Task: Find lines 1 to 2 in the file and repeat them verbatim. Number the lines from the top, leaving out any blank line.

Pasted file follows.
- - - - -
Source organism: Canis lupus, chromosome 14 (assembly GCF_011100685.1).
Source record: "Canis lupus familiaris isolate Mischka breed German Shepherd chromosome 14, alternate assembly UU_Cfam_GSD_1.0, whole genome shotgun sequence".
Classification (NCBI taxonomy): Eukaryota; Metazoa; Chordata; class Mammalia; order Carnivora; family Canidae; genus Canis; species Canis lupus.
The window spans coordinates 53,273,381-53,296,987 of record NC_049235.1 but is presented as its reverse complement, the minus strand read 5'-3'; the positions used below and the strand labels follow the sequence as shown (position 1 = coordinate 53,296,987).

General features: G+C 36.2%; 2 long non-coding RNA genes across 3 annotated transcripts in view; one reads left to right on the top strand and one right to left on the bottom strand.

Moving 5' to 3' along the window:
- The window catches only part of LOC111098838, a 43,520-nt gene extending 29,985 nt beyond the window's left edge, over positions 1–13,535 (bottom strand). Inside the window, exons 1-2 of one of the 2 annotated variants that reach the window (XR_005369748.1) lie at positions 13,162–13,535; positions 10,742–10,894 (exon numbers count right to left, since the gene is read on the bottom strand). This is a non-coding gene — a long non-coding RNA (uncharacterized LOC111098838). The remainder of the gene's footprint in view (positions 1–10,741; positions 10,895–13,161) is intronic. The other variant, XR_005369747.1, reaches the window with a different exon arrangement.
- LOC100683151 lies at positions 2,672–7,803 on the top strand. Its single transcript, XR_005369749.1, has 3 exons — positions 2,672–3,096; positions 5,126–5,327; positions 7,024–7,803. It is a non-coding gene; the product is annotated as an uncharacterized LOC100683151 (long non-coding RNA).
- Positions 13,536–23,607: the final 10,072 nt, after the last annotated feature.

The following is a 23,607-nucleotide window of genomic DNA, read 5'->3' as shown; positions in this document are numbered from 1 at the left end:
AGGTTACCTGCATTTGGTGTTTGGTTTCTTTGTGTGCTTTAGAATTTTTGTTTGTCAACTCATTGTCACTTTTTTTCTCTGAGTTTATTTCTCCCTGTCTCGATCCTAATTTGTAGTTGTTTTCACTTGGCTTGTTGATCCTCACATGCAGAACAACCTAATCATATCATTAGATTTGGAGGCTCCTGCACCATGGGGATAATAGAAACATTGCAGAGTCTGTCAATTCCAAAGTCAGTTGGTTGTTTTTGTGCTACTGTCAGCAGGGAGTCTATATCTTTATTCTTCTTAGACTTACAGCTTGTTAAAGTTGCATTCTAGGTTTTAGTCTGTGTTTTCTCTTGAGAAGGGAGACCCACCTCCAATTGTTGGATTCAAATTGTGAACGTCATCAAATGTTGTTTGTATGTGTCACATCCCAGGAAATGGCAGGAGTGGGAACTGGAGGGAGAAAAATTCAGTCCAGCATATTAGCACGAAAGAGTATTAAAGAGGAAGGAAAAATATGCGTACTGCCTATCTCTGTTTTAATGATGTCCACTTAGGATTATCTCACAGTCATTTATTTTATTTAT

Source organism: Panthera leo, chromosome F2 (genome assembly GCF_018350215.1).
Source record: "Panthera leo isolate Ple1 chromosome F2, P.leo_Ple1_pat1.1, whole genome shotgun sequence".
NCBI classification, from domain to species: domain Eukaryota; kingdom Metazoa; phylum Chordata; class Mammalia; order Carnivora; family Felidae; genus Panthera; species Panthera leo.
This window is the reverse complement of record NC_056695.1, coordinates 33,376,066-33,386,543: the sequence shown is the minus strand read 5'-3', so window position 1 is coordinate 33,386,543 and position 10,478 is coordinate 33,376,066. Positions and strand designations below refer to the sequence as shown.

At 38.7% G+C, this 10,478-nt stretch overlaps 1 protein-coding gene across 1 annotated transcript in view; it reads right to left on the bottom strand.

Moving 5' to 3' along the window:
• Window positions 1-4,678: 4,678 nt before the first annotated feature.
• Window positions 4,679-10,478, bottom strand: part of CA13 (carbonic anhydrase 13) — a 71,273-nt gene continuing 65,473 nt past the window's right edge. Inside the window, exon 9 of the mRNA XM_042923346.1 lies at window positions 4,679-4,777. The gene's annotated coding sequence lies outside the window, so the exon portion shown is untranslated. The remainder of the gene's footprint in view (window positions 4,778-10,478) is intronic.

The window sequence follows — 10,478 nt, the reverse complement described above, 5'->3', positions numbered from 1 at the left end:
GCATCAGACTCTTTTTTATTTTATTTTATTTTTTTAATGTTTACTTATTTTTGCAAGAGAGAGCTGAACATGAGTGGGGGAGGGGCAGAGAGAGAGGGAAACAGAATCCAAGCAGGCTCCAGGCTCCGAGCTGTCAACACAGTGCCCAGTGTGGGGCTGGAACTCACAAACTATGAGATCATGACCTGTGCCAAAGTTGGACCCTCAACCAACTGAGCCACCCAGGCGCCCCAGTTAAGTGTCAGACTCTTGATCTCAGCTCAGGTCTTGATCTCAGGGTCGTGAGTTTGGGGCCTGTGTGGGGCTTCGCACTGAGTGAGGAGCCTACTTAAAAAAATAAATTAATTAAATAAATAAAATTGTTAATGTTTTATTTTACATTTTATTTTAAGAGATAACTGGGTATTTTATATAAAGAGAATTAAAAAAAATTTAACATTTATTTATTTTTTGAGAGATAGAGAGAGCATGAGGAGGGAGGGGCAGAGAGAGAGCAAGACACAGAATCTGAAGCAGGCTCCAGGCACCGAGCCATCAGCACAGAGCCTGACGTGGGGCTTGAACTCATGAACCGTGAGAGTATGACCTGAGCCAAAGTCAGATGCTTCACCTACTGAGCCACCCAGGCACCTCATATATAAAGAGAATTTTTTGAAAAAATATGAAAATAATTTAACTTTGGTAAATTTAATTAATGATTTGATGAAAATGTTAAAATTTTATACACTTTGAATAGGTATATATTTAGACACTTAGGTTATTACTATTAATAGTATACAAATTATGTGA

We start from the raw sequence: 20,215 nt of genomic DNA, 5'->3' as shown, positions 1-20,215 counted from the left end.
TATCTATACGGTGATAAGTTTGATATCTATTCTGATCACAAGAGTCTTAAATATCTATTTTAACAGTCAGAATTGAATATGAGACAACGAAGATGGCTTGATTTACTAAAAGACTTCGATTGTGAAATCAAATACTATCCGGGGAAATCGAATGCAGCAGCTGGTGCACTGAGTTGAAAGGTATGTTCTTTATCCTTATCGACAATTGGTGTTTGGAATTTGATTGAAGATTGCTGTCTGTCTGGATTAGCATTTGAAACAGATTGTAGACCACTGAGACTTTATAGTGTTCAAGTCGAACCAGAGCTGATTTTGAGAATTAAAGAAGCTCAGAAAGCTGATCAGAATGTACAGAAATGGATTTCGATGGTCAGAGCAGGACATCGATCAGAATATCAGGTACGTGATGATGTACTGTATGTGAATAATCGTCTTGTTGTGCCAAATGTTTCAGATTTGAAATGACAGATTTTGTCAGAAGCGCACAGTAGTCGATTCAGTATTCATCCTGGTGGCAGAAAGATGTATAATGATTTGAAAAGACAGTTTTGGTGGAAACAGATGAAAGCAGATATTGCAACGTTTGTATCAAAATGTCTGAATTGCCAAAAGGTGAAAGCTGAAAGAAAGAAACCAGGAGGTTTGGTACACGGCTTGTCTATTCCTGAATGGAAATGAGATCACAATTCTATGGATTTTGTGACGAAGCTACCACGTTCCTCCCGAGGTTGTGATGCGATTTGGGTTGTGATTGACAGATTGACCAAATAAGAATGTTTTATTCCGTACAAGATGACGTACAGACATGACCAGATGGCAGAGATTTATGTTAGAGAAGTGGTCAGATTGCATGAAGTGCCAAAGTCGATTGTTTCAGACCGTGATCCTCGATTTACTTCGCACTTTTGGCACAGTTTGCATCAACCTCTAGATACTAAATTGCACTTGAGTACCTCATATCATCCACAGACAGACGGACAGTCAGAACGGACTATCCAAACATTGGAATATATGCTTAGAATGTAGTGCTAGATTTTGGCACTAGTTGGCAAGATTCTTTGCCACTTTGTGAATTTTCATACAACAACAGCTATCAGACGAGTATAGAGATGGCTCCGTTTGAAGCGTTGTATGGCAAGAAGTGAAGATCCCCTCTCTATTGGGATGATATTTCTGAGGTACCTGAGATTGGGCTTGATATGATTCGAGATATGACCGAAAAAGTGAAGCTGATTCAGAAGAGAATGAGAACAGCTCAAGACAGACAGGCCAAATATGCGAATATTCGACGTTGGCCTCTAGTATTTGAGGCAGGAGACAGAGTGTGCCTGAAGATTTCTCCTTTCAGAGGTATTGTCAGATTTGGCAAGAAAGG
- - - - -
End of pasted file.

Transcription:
Source organism: Canis lupus, chromosome 14 (assembly GCF_011100685.1).
Source record: "Canis lupus familiaris isolate Mischka breed German Shepherd chromosome 14, alternate assembly UU_Cfam_GSD_1.0, whole genome shotgun sequence".